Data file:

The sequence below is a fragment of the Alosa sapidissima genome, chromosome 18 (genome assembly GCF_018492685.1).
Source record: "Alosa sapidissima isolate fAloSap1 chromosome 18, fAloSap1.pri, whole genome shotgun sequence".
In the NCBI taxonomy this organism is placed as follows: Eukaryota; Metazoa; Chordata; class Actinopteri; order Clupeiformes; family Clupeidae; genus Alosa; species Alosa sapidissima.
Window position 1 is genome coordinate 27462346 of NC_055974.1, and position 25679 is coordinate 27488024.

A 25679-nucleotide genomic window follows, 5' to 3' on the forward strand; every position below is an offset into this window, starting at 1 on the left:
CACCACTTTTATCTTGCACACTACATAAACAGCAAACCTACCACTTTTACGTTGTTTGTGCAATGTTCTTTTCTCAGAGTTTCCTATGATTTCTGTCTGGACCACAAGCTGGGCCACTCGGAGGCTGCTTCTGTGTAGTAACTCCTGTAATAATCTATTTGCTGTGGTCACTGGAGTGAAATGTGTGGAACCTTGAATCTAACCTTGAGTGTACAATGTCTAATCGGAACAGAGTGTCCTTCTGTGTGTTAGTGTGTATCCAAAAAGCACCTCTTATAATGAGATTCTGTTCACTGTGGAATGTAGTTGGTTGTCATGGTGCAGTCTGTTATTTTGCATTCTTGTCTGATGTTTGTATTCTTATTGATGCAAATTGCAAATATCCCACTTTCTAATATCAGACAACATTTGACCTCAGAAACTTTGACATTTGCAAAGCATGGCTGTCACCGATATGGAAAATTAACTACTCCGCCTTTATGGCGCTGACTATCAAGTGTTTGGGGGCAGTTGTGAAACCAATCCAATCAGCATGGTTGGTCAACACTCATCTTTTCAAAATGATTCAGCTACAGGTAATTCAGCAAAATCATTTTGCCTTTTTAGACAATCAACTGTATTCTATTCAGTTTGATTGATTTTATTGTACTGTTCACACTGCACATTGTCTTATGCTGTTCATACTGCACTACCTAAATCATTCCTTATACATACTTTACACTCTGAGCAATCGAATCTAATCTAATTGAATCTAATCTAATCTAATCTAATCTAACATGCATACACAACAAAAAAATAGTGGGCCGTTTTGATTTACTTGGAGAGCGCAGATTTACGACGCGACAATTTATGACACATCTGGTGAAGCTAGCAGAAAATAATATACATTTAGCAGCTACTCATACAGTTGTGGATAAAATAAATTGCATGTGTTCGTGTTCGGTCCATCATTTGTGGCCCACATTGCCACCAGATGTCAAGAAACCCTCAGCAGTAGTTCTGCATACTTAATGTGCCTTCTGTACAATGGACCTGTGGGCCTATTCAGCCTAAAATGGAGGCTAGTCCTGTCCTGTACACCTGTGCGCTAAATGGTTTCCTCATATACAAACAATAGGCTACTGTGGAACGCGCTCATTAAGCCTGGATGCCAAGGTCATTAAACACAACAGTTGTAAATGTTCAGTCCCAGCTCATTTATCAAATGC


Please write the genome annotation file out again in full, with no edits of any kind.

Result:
The sequence below is a fragment of the Alosa sapidissima genome, chromosome 18 (genome assembly GCF_018492685.1).
Source record: "Alosa sapidissima isolate fAloSap1 chromosome 18, fAloSap1.pri, whole genome shotgun sequence".
In the NCBI taxonomy this organism is placed as follows: Eukaryota; Metazoa; Chordata; class Actinopteri; order Clupeiformes; family Clupeidae; genus Alosa; species Alosa sapidissima.
Window position 1 is genome coordinate 27462346 of NC_055974.1, and position 25679 is coordinate 27488024.

A 25679-nucleotide genomic window follows, 5' to 3' on the forward strand; every position below is an offset into this window, starting at 1 on the left:
CACCACTTTTATCTTGCACACTACATAAACAGCAAACCTACCACTTTTACGTTGTTTGTGCAATGTTCTTTTCTCAGAGTTTCCTATGATTTCTGTCTGGACCACAAGCTGGGCCACTCGGAGGCTGCTTCTGTGTAGTAACTCCTGTAATAATCTATTTGCTGTGGTCACTGGAGTGAAATGTGTGGAACCTTGAATCTAACCTTGAGTGTACAATGTCTAATCGGAACAGAGTGTCCTTCTGTGTGTTAGTGTGTATCCAAAAAGCACCTCTTATAATGAGATTCTGTTCACTGTGGAATGTAGTTGGTTGTCATGGTGCAGTCTGTTATTTTGCATTCTTGTCTGATGTTTGTATTCTTATTGATGCAAATTGCAAATATCCCACTTTCTAATATCAGACAACATTTGACCTCAGAAACTTTGACATTTGCAAAGCATGGCTGTCACCGATATGGAAAATTAACTACTCCGCCTTTATGGCGCTGACTATCAAGTGTTTGGGGGCAGTTGTGAAACCAATCCAATCAGCATGGTTGGTCAACACTCATCTTTTCAAAATGATTCAGCTACAGGTAATTCAGCAAAATCATTTTGCCTTTTTAGACAATCAACTGTATTCTATTCAGTTTGATTGATTTTATTGTACTGTTCACACTGCACATTGTCTTATGCTGTTCATACTGCACTACCTAAATCATTCCTTATACATACTTTACACTCTGAGCAATCGAATCTAATCTAATTGAATCTAATCTAATCTAATCTAATCTAACATGCATACACAACAAAAAAATAGTGGGCCGTTTTGATTTACTTGGAGAGCGCAGATTTACGACGCGACAATTTATGACACATCTGGTGAAGCTAGCAGAAAATAATATACATTTAGCAGCTACTCATACAGTTGTGGATAAAATAAATTGCATGTGTTCGTGTTCGGTCCATCATTTGTGGCCCACATTGCCACCAGATGTCAAGAAACCCTCAGCAGTAGTTCTGCATACTTAATGTGCCTTCTGTACAATGGACCTGTGGGCCTATTCAGCCTAAAATGGAGGCTAGTCCTGTCCTGTACACCTGTGCGCTAAATGGTTTCCTCATATACAAACAATAGGCTACTGTGGAACGCGCTCATTAAGCCTGGATGCCAAGGTCATTAAACACAACAGTTGTAAATGTTCAGTCCCAGCTCATTTATCAAATGC